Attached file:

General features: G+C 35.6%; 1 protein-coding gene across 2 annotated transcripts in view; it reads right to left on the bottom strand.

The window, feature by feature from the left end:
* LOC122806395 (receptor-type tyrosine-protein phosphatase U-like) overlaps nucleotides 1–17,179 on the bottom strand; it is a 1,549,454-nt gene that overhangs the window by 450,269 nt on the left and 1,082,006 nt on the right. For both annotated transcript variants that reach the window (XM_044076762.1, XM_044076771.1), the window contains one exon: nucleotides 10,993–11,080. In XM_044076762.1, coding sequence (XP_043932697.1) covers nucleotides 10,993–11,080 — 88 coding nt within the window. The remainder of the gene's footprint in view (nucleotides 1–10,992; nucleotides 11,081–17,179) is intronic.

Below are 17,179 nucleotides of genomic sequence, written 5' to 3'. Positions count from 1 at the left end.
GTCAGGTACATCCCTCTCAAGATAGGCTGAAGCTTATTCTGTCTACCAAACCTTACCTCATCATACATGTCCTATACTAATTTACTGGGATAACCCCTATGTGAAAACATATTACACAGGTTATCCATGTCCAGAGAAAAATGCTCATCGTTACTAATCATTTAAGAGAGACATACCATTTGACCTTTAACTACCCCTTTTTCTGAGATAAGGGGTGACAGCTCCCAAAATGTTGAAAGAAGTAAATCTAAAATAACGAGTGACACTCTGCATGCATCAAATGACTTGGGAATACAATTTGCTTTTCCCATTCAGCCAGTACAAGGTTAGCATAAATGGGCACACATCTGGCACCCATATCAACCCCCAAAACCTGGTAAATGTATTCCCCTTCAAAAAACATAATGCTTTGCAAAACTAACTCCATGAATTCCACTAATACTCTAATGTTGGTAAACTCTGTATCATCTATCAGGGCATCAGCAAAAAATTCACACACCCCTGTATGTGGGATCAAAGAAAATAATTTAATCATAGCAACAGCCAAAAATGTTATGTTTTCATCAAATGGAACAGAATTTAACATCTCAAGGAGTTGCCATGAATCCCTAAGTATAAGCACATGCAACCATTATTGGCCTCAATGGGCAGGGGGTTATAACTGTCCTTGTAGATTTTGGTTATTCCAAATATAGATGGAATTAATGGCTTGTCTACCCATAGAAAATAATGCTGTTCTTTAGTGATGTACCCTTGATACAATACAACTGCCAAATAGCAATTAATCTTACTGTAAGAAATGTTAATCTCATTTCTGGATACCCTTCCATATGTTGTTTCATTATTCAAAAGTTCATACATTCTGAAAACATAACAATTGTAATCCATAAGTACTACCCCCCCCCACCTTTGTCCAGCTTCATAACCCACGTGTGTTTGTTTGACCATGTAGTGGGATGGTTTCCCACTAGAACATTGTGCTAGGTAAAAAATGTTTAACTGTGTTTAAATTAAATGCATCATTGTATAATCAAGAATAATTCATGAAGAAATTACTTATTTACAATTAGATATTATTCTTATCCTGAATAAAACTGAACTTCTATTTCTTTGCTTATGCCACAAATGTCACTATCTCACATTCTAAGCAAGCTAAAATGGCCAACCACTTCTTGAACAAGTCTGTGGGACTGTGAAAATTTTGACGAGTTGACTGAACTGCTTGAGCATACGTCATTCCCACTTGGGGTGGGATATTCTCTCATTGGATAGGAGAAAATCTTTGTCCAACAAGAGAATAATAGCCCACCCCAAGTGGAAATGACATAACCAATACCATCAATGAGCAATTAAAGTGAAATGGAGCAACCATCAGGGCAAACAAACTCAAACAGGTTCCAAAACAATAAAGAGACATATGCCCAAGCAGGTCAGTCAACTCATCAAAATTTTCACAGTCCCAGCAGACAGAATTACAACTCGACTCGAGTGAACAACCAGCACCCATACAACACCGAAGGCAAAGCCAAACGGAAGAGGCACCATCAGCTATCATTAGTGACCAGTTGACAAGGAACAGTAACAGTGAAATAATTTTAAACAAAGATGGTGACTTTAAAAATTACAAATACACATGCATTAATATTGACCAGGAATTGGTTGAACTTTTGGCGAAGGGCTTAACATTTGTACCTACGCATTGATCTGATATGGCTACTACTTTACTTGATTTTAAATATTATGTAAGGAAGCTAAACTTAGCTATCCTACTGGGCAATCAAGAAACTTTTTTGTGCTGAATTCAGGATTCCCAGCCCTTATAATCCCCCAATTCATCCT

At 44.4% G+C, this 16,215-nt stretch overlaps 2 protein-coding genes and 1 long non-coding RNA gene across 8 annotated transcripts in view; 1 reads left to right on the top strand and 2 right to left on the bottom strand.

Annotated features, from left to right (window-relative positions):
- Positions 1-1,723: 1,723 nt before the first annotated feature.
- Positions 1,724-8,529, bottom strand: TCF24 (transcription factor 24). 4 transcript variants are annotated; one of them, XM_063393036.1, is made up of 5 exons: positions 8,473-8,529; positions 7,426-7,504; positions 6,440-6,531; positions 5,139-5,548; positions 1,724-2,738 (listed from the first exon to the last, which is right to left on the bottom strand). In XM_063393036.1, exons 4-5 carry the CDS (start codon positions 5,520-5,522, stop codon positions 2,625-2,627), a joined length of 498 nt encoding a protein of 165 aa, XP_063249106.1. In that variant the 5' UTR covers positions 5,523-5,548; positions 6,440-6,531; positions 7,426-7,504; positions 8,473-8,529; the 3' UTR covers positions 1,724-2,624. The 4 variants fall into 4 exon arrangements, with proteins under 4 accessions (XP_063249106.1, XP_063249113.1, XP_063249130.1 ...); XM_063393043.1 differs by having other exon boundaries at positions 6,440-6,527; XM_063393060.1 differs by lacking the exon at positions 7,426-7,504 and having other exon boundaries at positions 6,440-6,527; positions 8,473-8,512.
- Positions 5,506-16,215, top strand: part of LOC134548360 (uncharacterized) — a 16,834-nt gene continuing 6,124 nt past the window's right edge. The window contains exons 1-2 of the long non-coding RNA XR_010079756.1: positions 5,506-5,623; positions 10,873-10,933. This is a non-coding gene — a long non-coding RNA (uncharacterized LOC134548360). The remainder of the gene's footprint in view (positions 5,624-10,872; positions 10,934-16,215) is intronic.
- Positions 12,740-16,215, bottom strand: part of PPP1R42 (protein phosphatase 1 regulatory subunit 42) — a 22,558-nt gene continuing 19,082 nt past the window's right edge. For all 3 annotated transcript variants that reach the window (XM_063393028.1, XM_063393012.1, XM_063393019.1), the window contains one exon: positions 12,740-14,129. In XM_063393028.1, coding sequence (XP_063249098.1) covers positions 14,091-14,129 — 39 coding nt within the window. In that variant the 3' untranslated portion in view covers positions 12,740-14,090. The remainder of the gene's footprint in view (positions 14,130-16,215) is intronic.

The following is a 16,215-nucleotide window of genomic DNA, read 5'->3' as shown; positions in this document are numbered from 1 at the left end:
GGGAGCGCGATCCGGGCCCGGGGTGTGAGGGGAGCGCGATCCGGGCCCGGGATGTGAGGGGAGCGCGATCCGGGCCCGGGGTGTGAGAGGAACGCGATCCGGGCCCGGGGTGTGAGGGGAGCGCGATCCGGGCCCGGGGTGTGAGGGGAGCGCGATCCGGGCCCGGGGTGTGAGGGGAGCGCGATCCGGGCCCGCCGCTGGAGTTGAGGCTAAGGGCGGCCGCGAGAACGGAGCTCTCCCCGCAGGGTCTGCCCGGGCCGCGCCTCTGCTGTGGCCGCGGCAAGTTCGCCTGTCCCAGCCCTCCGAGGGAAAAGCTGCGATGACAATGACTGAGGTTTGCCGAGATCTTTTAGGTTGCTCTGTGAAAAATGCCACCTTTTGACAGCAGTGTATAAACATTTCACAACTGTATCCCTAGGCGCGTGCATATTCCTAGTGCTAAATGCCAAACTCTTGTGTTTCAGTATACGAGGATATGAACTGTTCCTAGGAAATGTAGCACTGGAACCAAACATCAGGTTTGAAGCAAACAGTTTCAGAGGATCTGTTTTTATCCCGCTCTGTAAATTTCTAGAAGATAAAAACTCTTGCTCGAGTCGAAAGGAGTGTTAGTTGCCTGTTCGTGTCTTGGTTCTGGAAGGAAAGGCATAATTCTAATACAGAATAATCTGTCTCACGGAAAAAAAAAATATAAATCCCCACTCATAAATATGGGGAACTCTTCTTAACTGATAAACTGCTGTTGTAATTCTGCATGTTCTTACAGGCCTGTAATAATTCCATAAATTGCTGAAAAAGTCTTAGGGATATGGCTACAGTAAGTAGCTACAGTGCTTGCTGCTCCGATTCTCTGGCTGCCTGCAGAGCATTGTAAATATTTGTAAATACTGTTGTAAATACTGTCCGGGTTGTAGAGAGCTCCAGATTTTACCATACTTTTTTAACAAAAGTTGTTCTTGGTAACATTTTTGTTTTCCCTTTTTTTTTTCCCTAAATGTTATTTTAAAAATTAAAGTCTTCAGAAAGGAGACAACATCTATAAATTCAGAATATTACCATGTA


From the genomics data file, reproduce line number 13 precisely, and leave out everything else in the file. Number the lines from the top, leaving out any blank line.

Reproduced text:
GGGAGCGCGATCCGGGCCCGGGGTGTGAGGGGAGCGCGATCCGGGCCCGGGATGTGAGGGGAGCGCGATCCGGGCCCGGGGTGTGAGAGGAACGCGATCCGGGCCCGGGGTGTGAGGGGAGCGCGATCCGGGCCCGGGGTGTGAGGGGAGCGCGATCCGGGCCCGGGGTGTGAGGGGAGCGCGATCCGGGCCCGCCGCTGGAGTTGAGGCTAAGGGCGGCCGCGAGAACGGAGCTCTCCCCGCAGGGTCTGCCCGGGCCGCGCCTCTGCTGTGGCCGCGGCAAGTTCGCCTGTCCCAGCCCTCCGAGGGAAAAGCTGCGATGACAATGACTGAGGTTTGCCGAGATCTTTTAGGTTGCTCTGTGAAAAATGCCACCTTTTGACAGCAGTGTATAAACATTTCACAACTGTATCCCTAGGCGCGTGCATATTCCTAGTGCTAAATGCCAAACTCTTGTGTTTCAGTATACGAGGATATGAACTGTTCCTAGGAAATGTAGCACTGGAACCAAACATCAGGTTTGAAGCAAACAGTTTCAGAGGATCTGTTTTTATCCCGCTCTGTAAATTTCTAGAAGATAAAAACTCTTGCTCGAGTCGAAAGGAGTGTTAGTTGCCTGTTCGTGTCTTGGTTCTGGAAGGAAAGGCATAATTCTAATACAGAATAATCTGTCTCACGGAAAAAAAAAATATAAATCCCCACTCATAAATATGGGGAACTCTTCTTAACTGATAAACTGCTGTTGTAATTCTGCATGTTCTTACAGGCCTGTAATAATTCCATAAATTGCTGAAAAAGTCTTAGGGATATGGCTACAGTAAGTAGCTACAGTGCTTGCTGCTCCGATTCTCTGGCTGCCTGCAGAGCATTGTAAATATTTGTAAATACTGTTGTAAATACTGTCCGGGTTGTAGAGAGCTCCAGATTTTACCATACTTTTTTAACAAAAGTTGTTCTTGGTAACATTTTTGTTTTCCCTTTTTTTTTTCCCTAAATGTTATTTTAAAAATTAAAGTCTTCAGAAAGGAGACAACATCTATAAATTCAGAATATTACCATGTA